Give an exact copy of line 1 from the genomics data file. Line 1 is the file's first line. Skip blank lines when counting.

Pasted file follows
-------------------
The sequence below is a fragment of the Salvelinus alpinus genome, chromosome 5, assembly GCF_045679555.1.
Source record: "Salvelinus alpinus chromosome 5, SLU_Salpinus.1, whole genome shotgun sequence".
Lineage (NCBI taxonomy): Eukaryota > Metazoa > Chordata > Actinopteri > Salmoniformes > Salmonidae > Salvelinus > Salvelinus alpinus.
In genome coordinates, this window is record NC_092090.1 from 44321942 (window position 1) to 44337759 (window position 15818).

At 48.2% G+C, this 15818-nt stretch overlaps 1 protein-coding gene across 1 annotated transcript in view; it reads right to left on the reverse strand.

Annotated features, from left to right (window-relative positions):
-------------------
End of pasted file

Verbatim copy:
The sequence below is a fragment of the Salvelinus alpinus genome, chromosome 5, assembly GCF_045679555.1.